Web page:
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I don't know who wrote the headline over that AP story in the Washington Times, but it's always interesting to note how the media is instructing the masses to feel about any given topic. Read the actual story and you'll discover that Sistani has reassured his followerss that he will "intervene if he concludes the proposed agreement governing the presence of U.S. forces infringes on national sovereignty". More accurately, you'll learn that
An official close to the ayatollah said Friday that the cleric has vowed to "directly intervene" if the final version of the agreement breaches Iraq's sovereignty. The official spoke on the condition of anonymity because of the sensitivity of the subject.And that's all you'll discover on the topic of the only Shiite leader who matters in Iraq.
The remainder will be dedicated to the pasty, pudgy darling of the American media, the "Iran-based cleric" Mookie Sadr. Iraqi bootprints on this guys ass might outnumber American, but according to the AP, Sadr wants all Americans out of Iraq now:
Shi'ite leader Muqtada al-Sadr renewed threats to unleash his militia fighters to attack U.S. forces unless they leave Iraq immediately...This will put him at odds with U.S. President-elect Barack Obama, who has pledged to "end the war" and withdraw "combat" troops from Iraq over time but leave thousands of "trainers", "security forces" and "al Qaeda fighters" there.
"I repeat my call on the occupier to get out from the land of our beloved Iraq, without retaining bases or signing agreements," he said. "If they do stay, I urge the honorable resistance fighters ... to direct their weapons exclusively against the occupier."
Rewrite the headline to:
"Iran's Puppet says his Puppeteers want the US out of Iraq."
JB said they were gonna test him and that they would find he (Obama) has a back bone of steel.
We can pray he does. Personally I dont' see how without US Military training in his resume...*big grin*Posted by Martha at November 15, 2008 05:52 PM
I should add that if that's an accurate account of Sistani's comments, I don't see it as problematic. "Don't worry, I'm looking out for our interests" is hardly "ripping" anything.
The real problem is the intent of the story to get readers to think of "Sistani and Sadr" as some sort of dynamic duo. If Sadr enjoyed any support whatsoever from Sistani he wouldn't have to live in Iran.Posted by Greyhawk at November 15, 2008 07:03 PM
Haven't seen any detail on this point, but if there's any allowance for local Iraqi prosecution of U.S. soldiers in this agreement, support for continuing the U.S. presence and aid for Iraq will completely dry up. Under no circumstances should this happen. A concession like that would be shamefully weak. If the Iraqis won't budge on this, they can provide for their own defense and security without U.S. support.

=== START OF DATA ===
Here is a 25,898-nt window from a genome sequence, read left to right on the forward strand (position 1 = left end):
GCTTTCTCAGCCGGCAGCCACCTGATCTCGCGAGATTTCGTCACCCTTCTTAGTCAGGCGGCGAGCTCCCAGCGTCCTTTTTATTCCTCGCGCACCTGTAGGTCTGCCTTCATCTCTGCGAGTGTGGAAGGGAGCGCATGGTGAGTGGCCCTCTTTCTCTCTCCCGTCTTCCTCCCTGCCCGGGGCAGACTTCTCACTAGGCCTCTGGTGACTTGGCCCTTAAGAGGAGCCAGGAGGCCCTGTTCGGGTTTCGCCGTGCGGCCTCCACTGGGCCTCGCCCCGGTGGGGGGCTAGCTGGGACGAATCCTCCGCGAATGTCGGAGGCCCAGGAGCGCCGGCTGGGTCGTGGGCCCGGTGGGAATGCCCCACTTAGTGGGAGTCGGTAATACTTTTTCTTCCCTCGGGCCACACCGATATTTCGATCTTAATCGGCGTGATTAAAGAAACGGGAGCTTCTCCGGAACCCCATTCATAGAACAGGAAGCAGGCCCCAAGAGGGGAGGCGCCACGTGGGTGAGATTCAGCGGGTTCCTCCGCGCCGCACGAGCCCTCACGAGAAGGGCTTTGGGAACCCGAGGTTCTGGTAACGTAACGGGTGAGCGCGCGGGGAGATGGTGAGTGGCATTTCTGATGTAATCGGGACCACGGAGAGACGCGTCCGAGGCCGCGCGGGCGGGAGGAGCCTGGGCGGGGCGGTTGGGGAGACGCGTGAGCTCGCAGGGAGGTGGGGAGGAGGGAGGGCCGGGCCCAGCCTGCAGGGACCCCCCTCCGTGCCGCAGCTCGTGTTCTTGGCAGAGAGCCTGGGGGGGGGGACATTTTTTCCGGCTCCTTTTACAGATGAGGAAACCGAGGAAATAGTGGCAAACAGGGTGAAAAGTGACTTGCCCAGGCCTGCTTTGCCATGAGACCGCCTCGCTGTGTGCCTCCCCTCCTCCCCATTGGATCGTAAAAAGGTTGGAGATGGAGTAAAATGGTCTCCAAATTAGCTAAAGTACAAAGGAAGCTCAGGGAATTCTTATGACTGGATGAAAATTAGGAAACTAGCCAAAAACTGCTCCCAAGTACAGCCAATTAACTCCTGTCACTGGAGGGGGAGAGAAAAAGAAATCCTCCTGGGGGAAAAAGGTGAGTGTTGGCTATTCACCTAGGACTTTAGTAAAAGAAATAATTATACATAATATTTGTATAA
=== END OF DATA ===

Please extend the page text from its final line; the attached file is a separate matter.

Just leave it up to them. No prosecutorial rights on the part of Iraq's government and fledgling, anti-American judicial system should be allowed, or Iraqis can hold up the walls against the tides of chaos without U.S. assistance come January. I can't even believe this was ever a negotiable item in the first place.Posted by jordan at November 15, 2008 09:31 PM
One thing about the SOFA, other than reports on what "leaked" versions say we have no idea what it looks like, and until it's finished and signed it can look like a stained glass duck and it won't matter. (I guess that's two things about the SOFA.)
One report on a leaked version said:
Iraq has secured the right to prosecute US soldiers and civilians for crimes committed outside their bases and when off duty, in the latest draft of a security pact that will set the terms of their deployment beyond this year.I wrote about that here. Key point:
The draft stipulates that the United States will have the primary right to exercise jurisdiction over its soldiers and civilians if they commit a crime inside their facilities or when on missions, according to a copy obtained by AFP.
U.S. troops are always either
1. On their base/"facilities"
2. On a missionPosted by Greyhawk at November 15, 2008 10:55 PM
My biggest pet peeve with war coverage by ALL media outlets is their rubber-stamp publishing of AP stories and headlines... especially the headlines. AP headlines are, more often than not, inflammatory and/or totally wrong.
Too bad msm doesn't just publish stories from www.longwarjournal.org insteadPosted by Lisa in DC at November 16, 2008 05:06 AM Hide Comments | Show/Add Comments in Popup Window(6) | (Note: You must refresh main page to view newly posted comments here)